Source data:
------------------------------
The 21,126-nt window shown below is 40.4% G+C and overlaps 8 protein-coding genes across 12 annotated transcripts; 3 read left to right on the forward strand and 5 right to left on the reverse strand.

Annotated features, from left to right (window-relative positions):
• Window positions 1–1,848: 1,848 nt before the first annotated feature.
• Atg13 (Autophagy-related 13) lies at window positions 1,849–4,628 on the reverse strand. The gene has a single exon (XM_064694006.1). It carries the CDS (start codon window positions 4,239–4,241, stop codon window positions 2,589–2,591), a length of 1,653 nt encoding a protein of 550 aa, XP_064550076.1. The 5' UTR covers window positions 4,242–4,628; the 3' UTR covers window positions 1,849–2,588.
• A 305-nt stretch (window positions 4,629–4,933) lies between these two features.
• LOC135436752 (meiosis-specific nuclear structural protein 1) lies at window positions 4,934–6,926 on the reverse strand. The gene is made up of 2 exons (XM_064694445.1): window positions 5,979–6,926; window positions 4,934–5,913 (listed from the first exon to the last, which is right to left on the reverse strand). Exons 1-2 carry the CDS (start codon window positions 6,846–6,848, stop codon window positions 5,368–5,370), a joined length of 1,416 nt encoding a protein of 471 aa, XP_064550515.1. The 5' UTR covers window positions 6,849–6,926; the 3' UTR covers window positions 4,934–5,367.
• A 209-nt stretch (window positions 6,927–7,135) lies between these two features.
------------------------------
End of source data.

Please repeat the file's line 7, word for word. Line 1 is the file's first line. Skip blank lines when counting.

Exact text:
• A 209-nt stretch (window positions 6,927–7,135) lies between these two features.